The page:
Back in the 1990s, the phrase “data retention” conjured images of box upon dusty box, filled with files and stacked on shelves in an archive. Today, those still exist – in fact, despite what you might think, paper usage has only dropped by about 20 percent in most businesses.
Physical files have not been entirely replaced but they have certainly been supplemented by vast amounts of digital data. While this has not sent paper into obsolescence in quite the way we were predicting 25 years ago, it has created a new set of challenges when it comes to data management and retention.
Meeting legislative and contractual requirements
Data or document retention can be a thorny issue. Businesses often find themselves pulled two ways by legal requirements and the expectations of customers or trading partners. Where the former is concerned, there are specific compliance rules that bind everyone. We won’t delve into these here, but there’s plenty of information on MirrorWeb’s website at https://www.mirrorweb.com/ if you need to know more.
Then there are the contractual requirements. B2B contracts, most of which are themselves still on paper, often have highly onerous document retention requirements. On the face of it, the fact that data is shifting to digital sounds like good news in meeting these requirements. However, while having boxes full of faxes and reports sounds inconvenient, you can at least be confident that provided they are properly stored, they will still be legible after 10, 20 or even 50 years.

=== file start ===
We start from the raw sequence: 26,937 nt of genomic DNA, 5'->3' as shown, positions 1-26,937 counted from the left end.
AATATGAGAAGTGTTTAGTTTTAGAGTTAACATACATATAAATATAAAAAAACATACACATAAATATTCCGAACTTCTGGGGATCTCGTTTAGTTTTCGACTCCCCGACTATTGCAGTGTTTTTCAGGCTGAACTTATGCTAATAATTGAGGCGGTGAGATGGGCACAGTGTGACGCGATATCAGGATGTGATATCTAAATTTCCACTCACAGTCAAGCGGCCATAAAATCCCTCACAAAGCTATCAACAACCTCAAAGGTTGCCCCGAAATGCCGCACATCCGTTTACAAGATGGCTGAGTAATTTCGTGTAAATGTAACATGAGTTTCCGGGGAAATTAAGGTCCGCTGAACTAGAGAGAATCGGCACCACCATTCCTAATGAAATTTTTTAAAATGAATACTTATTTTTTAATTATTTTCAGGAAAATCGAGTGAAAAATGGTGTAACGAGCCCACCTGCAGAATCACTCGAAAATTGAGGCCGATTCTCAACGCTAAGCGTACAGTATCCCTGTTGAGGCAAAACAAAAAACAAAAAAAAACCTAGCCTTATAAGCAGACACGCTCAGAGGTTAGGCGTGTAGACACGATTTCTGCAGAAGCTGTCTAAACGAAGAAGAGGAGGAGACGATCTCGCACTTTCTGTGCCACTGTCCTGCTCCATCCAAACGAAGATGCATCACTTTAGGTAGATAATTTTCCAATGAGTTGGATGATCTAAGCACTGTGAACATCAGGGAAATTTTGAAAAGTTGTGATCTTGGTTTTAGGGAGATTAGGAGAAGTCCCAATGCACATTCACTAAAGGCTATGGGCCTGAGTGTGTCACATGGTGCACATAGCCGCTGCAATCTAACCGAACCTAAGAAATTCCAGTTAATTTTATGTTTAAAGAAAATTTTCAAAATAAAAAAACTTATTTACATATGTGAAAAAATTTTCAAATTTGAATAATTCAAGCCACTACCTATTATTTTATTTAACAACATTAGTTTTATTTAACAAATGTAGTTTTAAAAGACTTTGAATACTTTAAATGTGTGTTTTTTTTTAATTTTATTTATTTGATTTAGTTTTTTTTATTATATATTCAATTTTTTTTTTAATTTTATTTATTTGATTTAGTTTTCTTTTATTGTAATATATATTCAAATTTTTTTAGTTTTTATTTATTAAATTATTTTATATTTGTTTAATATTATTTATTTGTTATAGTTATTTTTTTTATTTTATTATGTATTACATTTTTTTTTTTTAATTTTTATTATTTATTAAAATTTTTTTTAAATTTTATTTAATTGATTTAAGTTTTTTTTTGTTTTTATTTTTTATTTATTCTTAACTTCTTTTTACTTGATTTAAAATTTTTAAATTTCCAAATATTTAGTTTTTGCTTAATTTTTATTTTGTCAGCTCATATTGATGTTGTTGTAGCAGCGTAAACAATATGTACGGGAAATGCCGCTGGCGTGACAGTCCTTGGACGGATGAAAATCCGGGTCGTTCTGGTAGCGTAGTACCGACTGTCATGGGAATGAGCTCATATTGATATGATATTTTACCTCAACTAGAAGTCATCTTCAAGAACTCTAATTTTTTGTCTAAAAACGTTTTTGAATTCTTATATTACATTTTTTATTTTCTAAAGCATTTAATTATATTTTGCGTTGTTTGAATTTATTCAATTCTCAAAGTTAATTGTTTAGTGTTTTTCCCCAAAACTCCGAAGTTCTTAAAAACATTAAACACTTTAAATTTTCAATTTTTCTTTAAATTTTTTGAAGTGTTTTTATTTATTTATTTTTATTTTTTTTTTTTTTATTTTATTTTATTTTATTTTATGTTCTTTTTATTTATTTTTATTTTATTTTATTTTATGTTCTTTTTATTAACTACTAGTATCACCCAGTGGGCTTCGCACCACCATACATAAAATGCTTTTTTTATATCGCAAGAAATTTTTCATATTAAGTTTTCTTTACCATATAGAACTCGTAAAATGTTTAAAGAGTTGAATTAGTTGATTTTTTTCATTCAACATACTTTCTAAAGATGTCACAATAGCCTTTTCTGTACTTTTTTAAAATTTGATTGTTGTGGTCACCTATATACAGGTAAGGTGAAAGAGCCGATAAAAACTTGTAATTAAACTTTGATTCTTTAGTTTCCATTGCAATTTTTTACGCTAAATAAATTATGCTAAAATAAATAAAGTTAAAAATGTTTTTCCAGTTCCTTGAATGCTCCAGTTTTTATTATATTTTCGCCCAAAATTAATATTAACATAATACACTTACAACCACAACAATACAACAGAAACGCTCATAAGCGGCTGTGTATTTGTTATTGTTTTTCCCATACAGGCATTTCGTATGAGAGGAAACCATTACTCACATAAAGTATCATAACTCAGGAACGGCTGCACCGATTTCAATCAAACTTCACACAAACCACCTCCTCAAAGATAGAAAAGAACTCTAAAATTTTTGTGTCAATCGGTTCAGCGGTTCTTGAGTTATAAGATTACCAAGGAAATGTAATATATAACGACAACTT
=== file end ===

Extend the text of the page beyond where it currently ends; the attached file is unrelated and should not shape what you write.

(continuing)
Adopting open standards
In the 1990s, offices were using a hotchpotch of programs. Company-wide systems were seldom off the shelf and were more commonly custom built. 25 years on, even the “standard” software of the time, such as WordPerfect and Lotus 123 has long been obsolete.
Now think about the situation we see today, where business correspondence can be via a messenger app or even a voice message and people might use any one of half a dozen different pieces of software just to say “good morning.” Retaining relevant documents in such a way that they will be retrievable for whatever period is stipulated is one of the great challenges of our age.
It’s a question that has been troubling lawmakers in Europe for some time, and not just because politicians want to ensure their words are forever available to posterity. Almost a decade ago, the British government first mooted the idea of open standards to ensure that documents are interoperable and, to the extent possible, future-proof. Two years later, these became the default and soon after, the European Union followed suit.
The commercial landscape is still some way from adopting a similar philosophy. This is probably because in the grand scheme of things, the digital age is still in its infancy. Open standards to ensure meaningful data retention will become the norm, but it will probably take a high profile company taking a multi million dollar fall to make the world sit up and take notice. Until that happens, it looks like the archive box manufacturers will continue to do good business.